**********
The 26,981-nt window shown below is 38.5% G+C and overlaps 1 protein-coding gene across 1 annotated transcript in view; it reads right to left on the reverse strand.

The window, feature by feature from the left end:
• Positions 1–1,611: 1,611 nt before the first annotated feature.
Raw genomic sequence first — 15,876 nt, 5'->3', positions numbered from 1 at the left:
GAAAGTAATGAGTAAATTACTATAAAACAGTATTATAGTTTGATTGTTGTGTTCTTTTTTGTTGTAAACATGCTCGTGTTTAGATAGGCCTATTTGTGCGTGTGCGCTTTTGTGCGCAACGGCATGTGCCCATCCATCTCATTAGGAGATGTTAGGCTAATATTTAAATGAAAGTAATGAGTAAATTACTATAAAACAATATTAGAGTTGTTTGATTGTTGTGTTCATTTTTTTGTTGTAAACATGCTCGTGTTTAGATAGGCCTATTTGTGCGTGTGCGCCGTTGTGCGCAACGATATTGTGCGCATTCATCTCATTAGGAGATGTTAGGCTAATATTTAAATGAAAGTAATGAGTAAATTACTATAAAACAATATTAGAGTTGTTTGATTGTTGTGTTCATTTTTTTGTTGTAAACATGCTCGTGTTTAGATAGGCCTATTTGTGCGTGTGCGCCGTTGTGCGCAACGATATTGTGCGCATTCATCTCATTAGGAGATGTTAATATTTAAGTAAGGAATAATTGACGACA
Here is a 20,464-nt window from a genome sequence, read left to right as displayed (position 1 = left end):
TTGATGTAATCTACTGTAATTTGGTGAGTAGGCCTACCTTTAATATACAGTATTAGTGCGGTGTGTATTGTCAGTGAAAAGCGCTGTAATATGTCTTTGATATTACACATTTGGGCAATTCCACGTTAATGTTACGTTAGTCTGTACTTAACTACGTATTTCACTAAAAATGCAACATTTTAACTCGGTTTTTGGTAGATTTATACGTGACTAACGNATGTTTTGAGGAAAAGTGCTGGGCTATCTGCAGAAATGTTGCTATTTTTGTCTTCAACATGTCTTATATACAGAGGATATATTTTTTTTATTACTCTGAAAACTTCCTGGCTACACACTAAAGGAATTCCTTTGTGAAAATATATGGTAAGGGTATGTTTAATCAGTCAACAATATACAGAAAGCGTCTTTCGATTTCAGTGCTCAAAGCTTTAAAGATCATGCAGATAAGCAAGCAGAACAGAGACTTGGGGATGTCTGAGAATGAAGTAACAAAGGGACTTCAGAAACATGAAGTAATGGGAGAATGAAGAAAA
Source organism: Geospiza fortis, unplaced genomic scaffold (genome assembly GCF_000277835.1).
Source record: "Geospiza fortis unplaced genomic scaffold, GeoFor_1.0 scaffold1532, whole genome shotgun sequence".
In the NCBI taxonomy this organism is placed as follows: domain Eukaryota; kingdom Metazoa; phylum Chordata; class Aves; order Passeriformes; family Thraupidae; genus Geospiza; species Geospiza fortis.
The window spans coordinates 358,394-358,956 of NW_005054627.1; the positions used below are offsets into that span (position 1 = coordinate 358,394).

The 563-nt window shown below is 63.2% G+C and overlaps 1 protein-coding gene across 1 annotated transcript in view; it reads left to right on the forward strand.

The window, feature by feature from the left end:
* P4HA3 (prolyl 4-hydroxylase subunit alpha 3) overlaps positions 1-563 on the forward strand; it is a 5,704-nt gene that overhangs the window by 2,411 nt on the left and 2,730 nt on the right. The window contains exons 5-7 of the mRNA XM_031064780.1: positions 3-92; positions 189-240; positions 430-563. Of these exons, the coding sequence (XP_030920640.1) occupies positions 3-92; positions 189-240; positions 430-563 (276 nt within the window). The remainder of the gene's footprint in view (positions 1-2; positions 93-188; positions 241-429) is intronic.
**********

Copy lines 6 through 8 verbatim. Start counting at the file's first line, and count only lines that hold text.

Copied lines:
Here is a 20,464-nt window from a genome sequence, read left to right as displayed (position 1 = left end):
TTGATGTAATCTACTGTAATTTGGTGAGTAGGCCTACCTTTAATATACAGTATTAGTGCGGTGTGTATTGTCAGTGAAAAGCGCTGTAATATGTCTTTGATATTACACATTTGGGCAATTCCACGTTAATGTTACGTTAGTCTGTACTTAACTACGTATTTCACTAAAAATGCAACATTTTAACTCGGTTTTTGGTAGATTTATACGTGACTAACGNATGTTTTGAGGAAAAGTGCTGGGCTATCTGCAGAAATGTTGCTATTTTTGTCTTCAACATGTCTTATATACAGAGGATATATTTTTTTTATTACTCTGAAAACTTCCTGGCTACACACTAAAGGAATTCCTTTGTGAAAATATATGGTAAGGGTATGTTTAATCAGTCAACAATATACAGAAAGCGTCTTTCGATTTCAGTGCTCAAAGCTTTAAAGATCATGCAGATAAGCAAGCAGAACAGAGACTTGGGGATGTCTGAGAATGAAGTAACAAAGGGACTTCAGAAACATGAAGTAATGGGAGAATGAAGAAAA
Source organism: Geospiza fortis, unplaced genomic scaffold (genome assembly GCF_000277835.1).